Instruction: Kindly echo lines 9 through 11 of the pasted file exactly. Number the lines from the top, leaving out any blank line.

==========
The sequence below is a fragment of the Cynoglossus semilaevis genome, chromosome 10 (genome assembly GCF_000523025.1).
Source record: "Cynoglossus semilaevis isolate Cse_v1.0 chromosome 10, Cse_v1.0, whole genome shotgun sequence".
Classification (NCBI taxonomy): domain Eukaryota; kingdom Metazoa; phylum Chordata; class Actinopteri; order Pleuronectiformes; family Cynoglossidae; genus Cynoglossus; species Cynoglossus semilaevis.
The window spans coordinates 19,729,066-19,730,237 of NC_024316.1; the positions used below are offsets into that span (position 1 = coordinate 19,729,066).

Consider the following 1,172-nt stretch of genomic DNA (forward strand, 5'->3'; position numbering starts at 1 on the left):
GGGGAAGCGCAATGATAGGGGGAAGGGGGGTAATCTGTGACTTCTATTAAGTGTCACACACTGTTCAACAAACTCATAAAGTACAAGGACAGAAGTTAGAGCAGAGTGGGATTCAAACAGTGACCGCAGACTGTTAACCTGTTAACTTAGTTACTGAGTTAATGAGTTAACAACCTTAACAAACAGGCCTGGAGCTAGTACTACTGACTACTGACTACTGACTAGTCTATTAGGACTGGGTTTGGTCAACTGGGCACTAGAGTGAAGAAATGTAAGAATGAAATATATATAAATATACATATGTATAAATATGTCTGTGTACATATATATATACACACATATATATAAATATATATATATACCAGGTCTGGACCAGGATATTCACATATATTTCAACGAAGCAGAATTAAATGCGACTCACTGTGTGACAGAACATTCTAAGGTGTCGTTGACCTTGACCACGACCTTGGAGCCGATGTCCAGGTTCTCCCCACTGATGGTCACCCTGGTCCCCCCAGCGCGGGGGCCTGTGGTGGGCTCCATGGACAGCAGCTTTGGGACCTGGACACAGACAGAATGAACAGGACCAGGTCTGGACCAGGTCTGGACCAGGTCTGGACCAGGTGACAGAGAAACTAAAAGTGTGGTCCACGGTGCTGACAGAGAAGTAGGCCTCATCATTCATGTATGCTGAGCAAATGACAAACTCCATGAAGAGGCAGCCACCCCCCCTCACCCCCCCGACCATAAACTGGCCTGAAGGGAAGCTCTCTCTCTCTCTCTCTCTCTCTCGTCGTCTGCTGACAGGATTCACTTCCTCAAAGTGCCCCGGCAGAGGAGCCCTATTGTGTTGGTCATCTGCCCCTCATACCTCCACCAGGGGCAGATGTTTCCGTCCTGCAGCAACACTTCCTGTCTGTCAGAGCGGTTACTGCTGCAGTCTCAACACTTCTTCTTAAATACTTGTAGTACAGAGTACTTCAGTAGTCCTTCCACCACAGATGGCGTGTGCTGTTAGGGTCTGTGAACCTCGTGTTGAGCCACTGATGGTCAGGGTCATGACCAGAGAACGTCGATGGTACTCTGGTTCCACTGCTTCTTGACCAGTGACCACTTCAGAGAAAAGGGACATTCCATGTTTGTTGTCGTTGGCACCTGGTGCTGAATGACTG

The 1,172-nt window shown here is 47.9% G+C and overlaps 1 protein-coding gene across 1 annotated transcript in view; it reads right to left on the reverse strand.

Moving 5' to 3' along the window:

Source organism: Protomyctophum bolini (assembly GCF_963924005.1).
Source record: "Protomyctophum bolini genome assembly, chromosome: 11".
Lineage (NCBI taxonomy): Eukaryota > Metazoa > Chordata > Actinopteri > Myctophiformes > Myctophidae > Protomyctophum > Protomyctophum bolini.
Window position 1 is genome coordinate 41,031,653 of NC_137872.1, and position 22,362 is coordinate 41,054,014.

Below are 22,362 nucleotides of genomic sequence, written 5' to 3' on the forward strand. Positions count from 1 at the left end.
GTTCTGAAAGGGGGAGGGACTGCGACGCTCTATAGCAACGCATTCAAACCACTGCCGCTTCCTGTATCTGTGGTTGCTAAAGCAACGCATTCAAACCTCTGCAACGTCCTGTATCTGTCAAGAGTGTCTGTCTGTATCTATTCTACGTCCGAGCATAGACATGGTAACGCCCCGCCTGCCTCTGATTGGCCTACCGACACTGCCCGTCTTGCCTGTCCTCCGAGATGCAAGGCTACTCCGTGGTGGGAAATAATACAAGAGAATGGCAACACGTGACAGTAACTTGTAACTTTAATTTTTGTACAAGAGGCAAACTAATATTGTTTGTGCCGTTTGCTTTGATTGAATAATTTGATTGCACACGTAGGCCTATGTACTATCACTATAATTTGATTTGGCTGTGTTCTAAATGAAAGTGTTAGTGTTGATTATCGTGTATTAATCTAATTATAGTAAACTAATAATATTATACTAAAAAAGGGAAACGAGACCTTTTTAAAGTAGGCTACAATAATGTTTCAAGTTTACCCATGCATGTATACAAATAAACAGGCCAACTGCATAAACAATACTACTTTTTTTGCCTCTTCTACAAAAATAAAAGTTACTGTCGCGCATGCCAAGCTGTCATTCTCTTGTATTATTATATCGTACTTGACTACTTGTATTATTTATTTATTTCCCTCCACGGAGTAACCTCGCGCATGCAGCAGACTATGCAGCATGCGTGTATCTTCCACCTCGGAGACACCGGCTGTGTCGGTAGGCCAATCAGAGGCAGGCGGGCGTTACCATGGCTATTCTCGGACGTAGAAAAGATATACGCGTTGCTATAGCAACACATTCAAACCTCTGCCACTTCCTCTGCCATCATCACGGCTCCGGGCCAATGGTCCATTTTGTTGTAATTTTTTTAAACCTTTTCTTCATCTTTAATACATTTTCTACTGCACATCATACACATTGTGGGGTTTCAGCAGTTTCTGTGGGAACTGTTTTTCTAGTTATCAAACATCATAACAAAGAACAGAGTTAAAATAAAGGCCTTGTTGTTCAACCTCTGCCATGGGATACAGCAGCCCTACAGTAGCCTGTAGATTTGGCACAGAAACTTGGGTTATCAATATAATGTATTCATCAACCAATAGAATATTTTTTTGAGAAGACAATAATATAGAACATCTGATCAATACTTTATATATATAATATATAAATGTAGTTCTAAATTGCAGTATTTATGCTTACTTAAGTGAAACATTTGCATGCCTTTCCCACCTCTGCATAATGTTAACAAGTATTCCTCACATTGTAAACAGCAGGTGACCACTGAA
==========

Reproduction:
Source organism: Protomyctophum bolini (assembly GCF_963924005.1).
Source record: "Protomyctophum bolini genome assembly, chromosome: 11".
Lineage (NCBI taxonomy): Eukaryota > Metazoa > Chordata > Actinopteri > Myctophiformes > Myctophidae > Protomyctophum > Protomyctophum bolini.